We had a nice mix of scenes with and without conflicts. Conflicts included whether the siblings would try to escape or try to re-program the ("The") computer, whether the medical person would betray the others, whether my character would be subjected to a process that would fry his brain, and more. It was cool to see the various characters form and re-form temporary two-person alliances in different situations. The zombies were pretty scary, being all chalky and shapeless, partly-formed into people. Then the altered computer started zapping all the sleeping people (wired up to it, of course) so they awoke zombified too, behaviorally. This was kind of fun because Cecilia's character saw the zombies first in a dream. A government assassin was the first to die on-screen. A futuristic go-buggy crashed with the brother and sister in it. The choke-point, walls, and break-in instructions worked perfectly during the last few scenes in the government center with the computer in it.

As it happened, it was a fairly straightforward game in mechanics terms. I didn't win all my conflicts, but rolled well against the other two a couple of times and ended up far ahead. So eventually we ended up with my character one step from safety and Deb's character up against the zombie marker in the next box, and Cecilia's just one after that. In the story, my character was all hooked up to the machine that was to enslave him and use his brainwaves to control the zombies, but he was fighting it and trying to make the zombies destroy the church (his sister had ultimately betrayed him a minute ago). I won that roll, and my character went to safety, Deb's was shifted back to the zombies, and Cecilia was shifted back to where Deb was ... and then the turn moved to me, and I had the round marker. Hence the zombies move forward, and Cecilia's character, the lone one on the board, had to die too.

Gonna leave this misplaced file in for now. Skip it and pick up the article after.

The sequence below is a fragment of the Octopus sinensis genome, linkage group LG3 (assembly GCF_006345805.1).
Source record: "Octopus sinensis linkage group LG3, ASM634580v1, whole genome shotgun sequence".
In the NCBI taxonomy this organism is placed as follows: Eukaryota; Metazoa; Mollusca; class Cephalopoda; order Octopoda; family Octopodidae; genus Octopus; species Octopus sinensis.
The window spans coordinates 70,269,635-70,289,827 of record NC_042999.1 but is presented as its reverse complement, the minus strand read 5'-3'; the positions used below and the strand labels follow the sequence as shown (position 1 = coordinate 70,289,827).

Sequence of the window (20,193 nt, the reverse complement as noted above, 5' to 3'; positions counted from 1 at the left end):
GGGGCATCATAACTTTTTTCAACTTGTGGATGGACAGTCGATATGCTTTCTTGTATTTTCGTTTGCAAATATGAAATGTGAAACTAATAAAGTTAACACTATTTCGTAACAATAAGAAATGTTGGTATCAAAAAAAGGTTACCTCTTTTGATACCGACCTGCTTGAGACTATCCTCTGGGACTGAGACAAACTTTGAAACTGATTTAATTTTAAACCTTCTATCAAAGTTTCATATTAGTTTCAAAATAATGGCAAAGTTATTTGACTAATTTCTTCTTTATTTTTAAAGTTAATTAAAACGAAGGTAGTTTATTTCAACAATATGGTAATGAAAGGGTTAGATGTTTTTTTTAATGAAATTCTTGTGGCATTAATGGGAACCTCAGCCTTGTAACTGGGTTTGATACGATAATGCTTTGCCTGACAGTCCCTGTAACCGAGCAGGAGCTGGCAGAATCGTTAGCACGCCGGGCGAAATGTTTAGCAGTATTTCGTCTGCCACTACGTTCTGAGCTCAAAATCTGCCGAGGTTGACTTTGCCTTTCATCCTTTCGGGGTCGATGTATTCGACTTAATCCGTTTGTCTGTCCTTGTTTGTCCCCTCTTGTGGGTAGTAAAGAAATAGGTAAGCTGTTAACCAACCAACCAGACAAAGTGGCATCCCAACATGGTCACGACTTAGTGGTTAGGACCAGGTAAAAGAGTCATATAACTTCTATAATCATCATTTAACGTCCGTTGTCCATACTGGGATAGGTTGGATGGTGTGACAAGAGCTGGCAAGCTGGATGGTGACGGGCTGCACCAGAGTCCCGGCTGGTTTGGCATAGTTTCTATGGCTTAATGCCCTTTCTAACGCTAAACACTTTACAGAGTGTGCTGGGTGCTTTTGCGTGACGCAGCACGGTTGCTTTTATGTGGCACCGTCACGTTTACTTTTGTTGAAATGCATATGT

I made sure in that rapid shuffle of pawns, narration, and turns, that we followed the rules exactly. Everyone knew about the sacrifice rule, but no one used it, and once Cecilia's character was alone, no one could. The story ended with my character's consciousness fleeing out into the electrical fields, escaping his past as well as the zombies; with the zombie totally wrecking society; with Deb's character crushed by the zombies of the kill-squad she'd tried to ambush the other characters with; and with Cecilia's character alone, having lost both her brother and her church because she'd been unable to choose between them, and then chose wrong.

The game got a big thumbs-up from both of the other players. Deb said, we should play that again!

Best, Ron

Eero Tuovinen